whole thing to the ground and start over, but they’re giving something they knew would be of value to the community.” Though new to Ithaca, Arnot Realty has long shaped the towns of neighboring counties, with fairly extensive development in Chemung and Steuben counties. The group’s portfolio includes The Shops at Chambers in Horseheads, which is an open-air shopping center with restaurant and retail options, the Hickory Grove Apartments in Horseheads, the Corning Social Security building, the Country Inn & Suites in Horseheads and various chain restaurants around Horseheads such as Chili’s, McDonald’s, Olive Garden and Red Lobster. The pièce de résistance, if you will, is the Arnot Mall, a community staple for decades. “Arnot Realty built [the mall] in 1967, so it’s over 50 years old,” Dugo said. “When they built it there were just a handful of malls in the country, so it was a type of property and industry in its infancy. It’s ex-

In September, Arnot Realty was the hightest bider for this prime waterfront site neighboring the Ithaca Farmers Market. The property was owned by New York State DOT (Photo: Provided)

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panded and has been a tremendous property for Arnot Realty and the community.” However, as the internet, and more recently the pandemic, has devastated brickand-mortar retail establishments, Dugo said the group is open to a new future for the property someday. “A lot of retailers have filed for bankruptcy or haven’t reopened, and this year those challenges have been magnified,” he said. “There will always be a need for retail. There was a time where retail was downtown centric and then moved to shopping centers, and now maybe it’s moving back downtown. It’s all cyclical and it creates an opportunity.” Dugo said he and his colleagues have been working on various redevelopment plans for the mall, and that some have even gotten close to moving forward, but that they just haven’t found exactly the right idea. “It’s still a regional shopping center with really great tenants in it, so it’s perhaps premature to think it has to be used for something else. But there will be an evolution.” Despite the uncertainty caused at the Arnot Mall, developments in Ithaca and in everyday life in general by the COVID-19 pandemic, Dugo believes in forging ahead. “I guess it would be easy for someone to look at what’s going on and pull the plug on new properties, but we feel like you can stop working or you continue to push forward, and that’s what we’re doing,” he said. “We’re continuing to move forward because we think that eventually we’ll get a handle on the coronavirus and we’ll all move out of the pandemic, and there’s a good life on the other side.”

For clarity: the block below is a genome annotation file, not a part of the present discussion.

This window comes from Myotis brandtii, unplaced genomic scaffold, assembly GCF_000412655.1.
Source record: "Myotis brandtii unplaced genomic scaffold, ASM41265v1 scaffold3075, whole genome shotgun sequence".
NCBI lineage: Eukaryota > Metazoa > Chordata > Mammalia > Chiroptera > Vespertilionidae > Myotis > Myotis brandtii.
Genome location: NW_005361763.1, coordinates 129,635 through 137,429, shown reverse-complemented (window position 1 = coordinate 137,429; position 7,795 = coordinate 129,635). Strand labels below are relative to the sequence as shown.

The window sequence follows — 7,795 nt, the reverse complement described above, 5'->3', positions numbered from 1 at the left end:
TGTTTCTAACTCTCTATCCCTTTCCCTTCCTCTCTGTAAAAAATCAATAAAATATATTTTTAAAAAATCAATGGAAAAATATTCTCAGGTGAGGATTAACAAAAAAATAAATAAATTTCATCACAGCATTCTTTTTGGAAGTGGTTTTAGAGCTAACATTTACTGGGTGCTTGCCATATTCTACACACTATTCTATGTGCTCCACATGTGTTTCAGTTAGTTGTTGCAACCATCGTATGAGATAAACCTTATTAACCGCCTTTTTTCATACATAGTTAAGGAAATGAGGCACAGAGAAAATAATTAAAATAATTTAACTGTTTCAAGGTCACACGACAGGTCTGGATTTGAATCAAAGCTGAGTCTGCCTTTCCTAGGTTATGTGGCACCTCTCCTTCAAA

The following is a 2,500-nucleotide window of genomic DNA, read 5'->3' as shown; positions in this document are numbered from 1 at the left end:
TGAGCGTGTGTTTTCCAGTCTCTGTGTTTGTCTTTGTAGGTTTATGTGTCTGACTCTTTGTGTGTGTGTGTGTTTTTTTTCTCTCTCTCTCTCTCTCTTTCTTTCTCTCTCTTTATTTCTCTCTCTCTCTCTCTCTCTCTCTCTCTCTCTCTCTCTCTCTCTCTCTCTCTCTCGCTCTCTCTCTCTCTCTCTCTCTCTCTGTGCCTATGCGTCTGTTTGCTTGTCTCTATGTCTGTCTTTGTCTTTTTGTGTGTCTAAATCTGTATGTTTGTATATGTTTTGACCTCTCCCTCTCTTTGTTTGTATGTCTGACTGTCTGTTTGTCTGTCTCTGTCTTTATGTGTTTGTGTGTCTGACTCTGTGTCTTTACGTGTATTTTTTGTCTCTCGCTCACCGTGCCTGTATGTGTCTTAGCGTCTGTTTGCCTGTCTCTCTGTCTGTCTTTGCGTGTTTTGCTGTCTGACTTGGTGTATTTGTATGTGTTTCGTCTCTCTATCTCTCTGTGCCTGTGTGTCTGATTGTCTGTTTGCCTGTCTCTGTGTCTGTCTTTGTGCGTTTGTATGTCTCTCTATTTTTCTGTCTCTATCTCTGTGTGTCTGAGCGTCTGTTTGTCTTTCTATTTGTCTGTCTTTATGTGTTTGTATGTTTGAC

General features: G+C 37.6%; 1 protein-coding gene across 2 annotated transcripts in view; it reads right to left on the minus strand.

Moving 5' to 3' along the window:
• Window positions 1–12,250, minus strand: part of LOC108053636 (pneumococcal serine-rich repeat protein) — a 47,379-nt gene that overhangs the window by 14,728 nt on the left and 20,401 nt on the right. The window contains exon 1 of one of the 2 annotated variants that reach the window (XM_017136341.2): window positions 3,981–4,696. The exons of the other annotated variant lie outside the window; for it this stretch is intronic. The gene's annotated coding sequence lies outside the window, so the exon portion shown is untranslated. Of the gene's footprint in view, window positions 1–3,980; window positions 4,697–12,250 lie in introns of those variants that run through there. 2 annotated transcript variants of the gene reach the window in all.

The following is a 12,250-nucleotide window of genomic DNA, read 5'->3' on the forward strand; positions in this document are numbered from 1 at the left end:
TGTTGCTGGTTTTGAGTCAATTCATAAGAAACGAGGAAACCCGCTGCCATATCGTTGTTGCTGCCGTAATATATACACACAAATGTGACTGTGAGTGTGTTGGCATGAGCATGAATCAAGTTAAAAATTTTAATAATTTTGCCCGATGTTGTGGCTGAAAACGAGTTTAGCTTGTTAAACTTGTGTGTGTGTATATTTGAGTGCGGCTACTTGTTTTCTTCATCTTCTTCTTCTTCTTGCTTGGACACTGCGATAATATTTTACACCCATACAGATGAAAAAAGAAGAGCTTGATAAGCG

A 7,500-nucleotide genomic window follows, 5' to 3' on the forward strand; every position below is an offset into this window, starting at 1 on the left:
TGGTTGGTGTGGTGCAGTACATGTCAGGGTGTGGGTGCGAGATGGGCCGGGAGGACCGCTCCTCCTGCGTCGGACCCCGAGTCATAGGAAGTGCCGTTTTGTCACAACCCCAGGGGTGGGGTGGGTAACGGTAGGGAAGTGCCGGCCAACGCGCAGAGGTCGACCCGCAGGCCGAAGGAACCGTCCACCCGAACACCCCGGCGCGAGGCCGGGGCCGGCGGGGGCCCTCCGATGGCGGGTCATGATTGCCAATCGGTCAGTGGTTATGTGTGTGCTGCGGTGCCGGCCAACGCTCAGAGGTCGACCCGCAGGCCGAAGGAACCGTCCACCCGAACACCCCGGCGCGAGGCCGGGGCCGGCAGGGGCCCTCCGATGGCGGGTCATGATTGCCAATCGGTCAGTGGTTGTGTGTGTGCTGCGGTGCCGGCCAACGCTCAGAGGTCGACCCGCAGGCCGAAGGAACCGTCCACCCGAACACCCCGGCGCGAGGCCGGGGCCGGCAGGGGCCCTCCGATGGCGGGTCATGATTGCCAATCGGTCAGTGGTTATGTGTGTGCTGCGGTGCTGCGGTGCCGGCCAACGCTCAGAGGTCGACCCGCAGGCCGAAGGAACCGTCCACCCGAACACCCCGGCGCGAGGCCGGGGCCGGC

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A Collaborative Effort By Steve Lawrence

An d the go od ne ws ju st k e e ps coming…


n alignment with the timely and resonant theme of “unifying,” I am pleased to share the news that Ithaca High School has recently been named a national banner Unified Champion School. According to the school’s website, the award came “In recognition of its commitment to inclusion and youth leadership.” The Special Olympics Unified Champion Schools is a program that aims to use sports as a platform to promote such things as acceptance and social inclusion, and it does so in deed as well as philosophically. In the words of Samantha Little, the ICSD’s Director of Athletic and Wellness, “It speaks to putting our values at the forefront, to actually living what is in our mission statement.” The Unified program at Ithaca High took shape 3 years ago. “We were at a STAC meeting,” Little offered, “and they asked which schools would be interested.” Ithaca was definitely interested, so